Warning: Extremely politically incorrect, yet absolutely hysterical!
Eddie Izzard in all of his worldly comedic genius was bound to stumble upon subjects and theories relevant to our most recent class discussions eventually. Using historical and popular culture examples Eddie Izzard successfully explains elements of both sovereignty and international realism.
Izzard's explanation of England's imperialistic strategy gives perfect examples of the various elements of sovereignty we discussed in class. Britain's “cunning use of flags” is an example of claimed authority through the use of seemingly arbitrary symbols backed up by a gun “lent from the National Rifle Association”, which represents England's imperialistic power and it's capacity for imperialism. Furthermore, Izzard touches on India's lack of sovereignty because although it has the authority and capacity (“500 million of us”) for sovereignty, it lacks power, and therefore autonomy. Finally, Izzard acknowledges that in order for the system of territorial sovereignty to work, recognition of sovereignty and autonomy is key, which was not the case when England “stole countries”.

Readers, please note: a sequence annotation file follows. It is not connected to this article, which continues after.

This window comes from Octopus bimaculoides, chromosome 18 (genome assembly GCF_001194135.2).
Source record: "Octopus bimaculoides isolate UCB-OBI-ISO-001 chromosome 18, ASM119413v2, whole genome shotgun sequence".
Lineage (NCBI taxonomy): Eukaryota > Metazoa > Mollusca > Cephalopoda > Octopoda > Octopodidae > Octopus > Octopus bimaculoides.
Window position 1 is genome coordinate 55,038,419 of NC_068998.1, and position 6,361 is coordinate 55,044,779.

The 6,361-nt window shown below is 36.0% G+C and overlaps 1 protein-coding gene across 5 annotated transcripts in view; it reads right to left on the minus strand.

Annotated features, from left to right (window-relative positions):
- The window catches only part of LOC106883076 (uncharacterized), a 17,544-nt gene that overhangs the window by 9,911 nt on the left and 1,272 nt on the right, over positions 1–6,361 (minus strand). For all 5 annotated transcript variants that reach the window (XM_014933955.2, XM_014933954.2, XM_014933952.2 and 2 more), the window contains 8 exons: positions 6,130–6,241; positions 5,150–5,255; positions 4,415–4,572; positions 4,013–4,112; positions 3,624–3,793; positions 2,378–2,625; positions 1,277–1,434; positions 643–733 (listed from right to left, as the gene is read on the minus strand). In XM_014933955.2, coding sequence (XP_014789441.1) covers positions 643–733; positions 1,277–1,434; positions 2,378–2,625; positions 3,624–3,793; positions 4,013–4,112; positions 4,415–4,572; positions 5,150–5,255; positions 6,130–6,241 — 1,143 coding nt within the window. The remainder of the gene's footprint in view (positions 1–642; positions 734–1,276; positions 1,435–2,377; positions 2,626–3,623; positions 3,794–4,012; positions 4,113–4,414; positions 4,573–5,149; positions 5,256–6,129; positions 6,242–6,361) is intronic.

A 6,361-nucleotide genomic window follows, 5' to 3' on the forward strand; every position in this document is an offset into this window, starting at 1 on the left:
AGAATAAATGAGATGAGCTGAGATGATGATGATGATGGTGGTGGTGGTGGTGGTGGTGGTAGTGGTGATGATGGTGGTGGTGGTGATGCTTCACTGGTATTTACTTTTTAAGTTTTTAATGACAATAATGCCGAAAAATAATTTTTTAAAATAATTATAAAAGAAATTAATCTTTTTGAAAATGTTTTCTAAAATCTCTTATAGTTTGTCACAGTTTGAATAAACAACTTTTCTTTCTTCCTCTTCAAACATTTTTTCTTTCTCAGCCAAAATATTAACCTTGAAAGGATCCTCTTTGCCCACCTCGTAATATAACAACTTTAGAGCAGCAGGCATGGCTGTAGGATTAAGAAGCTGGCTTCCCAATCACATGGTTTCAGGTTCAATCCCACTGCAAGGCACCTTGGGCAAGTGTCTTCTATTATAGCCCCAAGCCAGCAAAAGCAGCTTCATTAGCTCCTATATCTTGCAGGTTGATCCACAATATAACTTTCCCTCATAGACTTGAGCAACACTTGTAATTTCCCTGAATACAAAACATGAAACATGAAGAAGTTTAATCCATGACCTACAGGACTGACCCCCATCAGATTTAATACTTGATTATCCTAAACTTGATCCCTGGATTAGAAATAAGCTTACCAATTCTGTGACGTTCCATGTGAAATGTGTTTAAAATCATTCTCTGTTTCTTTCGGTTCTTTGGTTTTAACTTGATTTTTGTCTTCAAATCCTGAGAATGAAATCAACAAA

In addition to sovereignty, Eddie Izzard outlines a number of realistic tenets when describing the second World War and its aftermath. Izzard describes how one cannot rely on alliances and how treaties do not represent a guarantee through his satirical impressions of the English forces throwing everything they have while waiting for the US “cavalry” to arrive and then asking “f**kin' 'ell, where have you been?” Additionally, Izzard continues this theme as he describes how the French would rather have a sandwich than listen to the European Union, another example of how aid from allies should only be counted upon when it benefits the ally as well. Furthermore, Izzard explains Russia's “buffer zone” using one of realism's most basic tenets: the physical survival of the state outweighs all other concerns. Therefore, despite Eddie Izzard's extreme lack of political correctness, his standup acts contain a significant level of political truth based on modern theories of world politics.